What I Wore When My Life Fell Apart

Photographed by Charles Roussel.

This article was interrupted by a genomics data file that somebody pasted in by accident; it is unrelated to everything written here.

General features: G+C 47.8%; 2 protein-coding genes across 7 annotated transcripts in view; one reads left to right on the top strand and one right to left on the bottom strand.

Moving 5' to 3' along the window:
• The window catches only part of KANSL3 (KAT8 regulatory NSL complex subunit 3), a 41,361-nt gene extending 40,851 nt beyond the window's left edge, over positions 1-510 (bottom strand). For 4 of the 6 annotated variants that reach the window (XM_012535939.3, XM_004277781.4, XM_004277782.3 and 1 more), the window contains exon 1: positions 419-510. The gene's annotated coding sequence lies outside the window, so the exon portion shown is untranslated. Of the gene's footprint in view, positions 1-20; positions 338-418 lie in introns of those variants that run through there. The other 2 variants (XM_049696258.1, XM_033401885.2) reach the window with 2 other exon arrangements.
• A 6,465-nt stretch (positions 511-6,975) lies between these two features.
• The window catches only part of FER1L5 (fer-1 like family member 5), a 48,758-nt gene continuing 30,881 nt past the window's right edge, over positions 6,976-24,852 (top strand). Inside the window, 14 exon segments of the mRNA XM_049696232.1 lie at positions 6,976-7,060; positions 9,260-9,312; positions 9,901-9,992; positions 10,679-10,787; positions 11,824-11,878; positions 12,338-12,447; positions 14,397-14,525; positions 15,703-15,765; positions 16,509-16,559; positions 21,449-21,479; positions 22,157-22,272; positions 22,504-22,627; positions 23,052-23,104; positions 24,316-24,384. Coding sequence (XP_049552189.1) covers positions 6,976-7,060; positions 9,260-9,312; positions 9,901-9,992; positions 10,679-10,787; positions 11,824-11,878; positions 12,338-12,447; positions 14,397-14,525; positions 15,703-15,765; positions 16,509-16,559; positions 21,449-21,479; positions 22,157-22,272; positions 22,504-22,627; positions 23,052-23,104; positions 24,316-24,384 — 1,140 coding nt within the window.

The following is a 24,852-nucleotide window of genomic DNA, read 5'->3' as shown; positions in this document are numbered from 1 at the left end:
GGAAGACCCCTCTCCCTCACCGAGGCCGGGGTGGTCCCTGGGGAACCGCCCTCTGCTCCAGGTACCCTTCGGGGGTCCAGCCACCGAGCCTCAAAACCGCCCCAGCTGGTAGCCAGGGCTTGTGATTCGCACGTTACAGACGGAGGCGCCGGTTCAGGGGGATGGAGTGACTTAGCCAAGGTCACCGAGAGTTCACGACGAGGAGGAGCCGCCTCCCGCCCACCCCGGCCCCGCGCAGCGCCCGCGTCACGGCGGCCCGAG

Laura Ruof is a fashion and beauty blogger atCall To Style. She Instagrams at @Call_To_Style Have you ever had a moment where you stopped and thought, This can’t be my life? A moment where you looked around and felt like you were an actor in a really bad play, just waiting for the curtains to draw and your real life to start? At the end of last year, I had those moments so often, the feeling came to define me. I knew it was time to make some major changes — the kind of changes that would shake my very foundation and cause everything to crumble into pieces. In a matter of weeks, I recovered from a long illness, broke up with my fiancé, and moved out of the apartment I had lived in for years. I executed all of this with no plan of where I was going to go. The changes in my life were all self-imposed and happened at such a swift pace that even I was a little surprised at myself. With nowhere to live and only two bags filled with my things, my newfound bravery came from knowing that I was making the right decision. Though fashion was the last thing on my mind at the time, I now realize that my relationship with my clothes during this turmoil was an apt microcosm of what was going on in my head. Unexpectedly, I discovered a lot about my personal style. Cleaning out my closet made purging the actual toxic elements from my life — the things that didn’t fit, weren’t supportive, weren’t “me” — a lot easier. I noticed I was only keeping items in black and white and gray. I had subconsciously created a clean slate in my life and wardrobe. The clothing I kept was very much the building blocks and basics: a few nice tees, a couple of sweaters, a blazer, a leather jacket, a pair of leggings, and a pair of boyfriend jeans. These pieces were the foundation that I craved, but they also scared the shit out of me. I was a fashion blogger with only a few pieces of clothing. What the hell was I going to wear? While proud of my decisiveness, I scolded myself for not taking outfit-planning into greater consideration. The way I express myself creatively is through my clothes and my writing, and I was feeling stifled with my limited "vocabulary" of garments. There’s only so much you can write about a blazer and a pair of jeans, and they certainly leave very little to photograph. But, I was also getting the chance to start afresh, and I wanted to be careful about what I brought into my life. Summoning patience, I allowed myself the time to ride the wave I was on, even if I couldn’t dress exactly the way I wanted to.  It took over a month to get the courage to return to my old apartment and pick up what I had left behind. But, once I got there, I was surprised to find that most of my long-lost stuff didn’t shine as brightly as I remembered it. I didn’t really miss anything. I realized that when I had left my home, I had taken with me not just what I needed, but what I really wanted. Once I learned to live without the other things, it felt like they represented a past life: a pair of pants I wore when I was sick, the dress I was wearing the night I got engaged. I couldn’t shake the clothing's memories, so it felt right to shed the clothing itself. I took one small bag with me and donated everything else — 10 full garbage bags’ worth of clothes, shoes, and jewelry. What they represented was heavier than that still, and I felt suddenly lighter.